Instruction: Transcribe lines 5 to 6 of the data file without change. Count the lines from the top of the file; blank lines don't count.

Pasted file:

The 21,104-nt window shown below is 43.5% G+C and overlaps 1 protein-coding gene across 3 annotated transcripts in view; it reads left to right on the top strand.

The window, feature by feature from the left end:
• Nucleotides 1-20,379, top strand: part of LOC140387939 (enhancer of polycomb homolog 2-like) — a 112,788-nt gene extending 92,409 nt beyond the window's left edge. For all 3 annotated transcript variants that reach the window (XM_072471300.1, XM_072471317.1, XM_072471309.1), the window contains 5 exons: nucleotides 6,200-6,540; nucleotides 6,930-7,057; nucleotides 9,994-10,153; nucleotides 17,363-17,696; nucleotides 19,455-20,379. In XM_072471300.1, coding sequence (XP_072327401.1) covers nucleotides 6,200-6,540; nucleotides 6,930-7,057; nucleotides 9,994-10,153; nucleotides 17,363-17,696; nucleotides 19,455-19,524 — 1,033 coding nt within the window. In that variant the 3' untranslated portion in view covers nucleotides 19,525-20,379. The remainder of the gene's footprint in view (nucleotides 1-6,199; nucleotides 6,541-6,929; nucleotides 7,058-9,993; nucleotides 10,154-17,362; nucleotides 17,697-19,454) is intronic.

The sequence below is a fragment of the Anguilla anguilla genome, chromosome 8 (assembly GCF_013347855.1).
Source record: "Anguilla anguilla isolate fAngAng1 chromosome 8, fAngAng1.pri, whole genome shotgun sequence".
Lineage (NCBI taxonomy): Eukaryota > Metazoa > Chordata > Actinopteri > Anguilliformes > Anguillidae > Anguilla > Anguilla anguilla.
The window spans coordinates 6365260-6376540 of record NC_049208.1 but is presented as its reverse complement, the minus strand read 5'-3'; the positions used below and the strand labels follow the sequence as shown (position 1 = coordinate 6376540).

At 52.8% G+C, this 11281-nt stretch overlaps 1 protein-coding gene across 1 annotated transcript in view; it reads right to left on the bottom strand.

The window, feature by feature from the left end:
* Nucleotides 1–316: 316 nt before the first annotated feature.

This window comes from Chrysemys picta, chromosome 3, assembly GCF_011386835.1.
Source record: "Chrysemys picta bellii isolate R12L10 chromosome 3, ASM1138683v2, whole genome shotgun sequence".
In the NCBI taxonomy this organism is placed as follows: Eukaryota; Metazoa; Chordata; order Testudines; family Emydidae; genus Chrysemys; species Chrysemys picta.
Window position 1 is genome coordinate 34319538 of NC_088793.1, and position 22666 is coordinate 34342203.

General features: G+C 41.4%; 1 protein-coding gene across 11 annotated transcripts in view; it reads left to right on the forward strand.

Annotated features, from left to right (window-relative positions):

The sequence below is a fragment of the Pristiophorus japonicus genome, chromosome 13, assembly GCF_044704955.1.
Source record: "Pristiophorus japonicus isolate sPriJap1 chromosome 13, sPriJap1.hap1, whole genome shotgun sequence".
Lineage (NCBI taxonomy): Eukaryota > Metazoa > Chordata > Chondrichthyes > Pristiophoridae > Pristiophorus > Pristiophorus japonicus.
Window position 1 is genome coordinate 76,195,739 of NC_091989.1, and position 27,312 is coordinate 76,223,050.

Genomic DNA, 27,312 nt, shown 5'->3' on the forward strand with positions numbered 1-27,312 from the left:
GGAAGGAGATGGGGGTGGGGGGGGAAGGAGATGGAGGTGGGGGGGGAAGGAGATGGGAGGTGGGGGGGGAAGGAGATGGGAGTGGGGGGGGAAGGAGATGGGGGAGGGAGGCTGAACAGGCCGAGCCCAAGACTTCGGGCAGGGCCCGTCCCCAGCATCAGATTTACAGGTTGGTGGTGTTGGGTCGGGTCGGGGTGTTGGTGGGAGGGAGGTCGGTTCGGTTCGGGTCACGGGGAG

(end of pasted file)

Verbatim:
Source record: "Anguilla anguilla isolate fAngAng1 chromosome 8, fAngAng1.pri, whole genome shotgun sequence".
Lineage (NCBI taxonomy): Eukaryota > Metazoa > Chordata > Actinopteri > Anguilliformes > Anguillidae > Anguilla > Anguilla anguilla.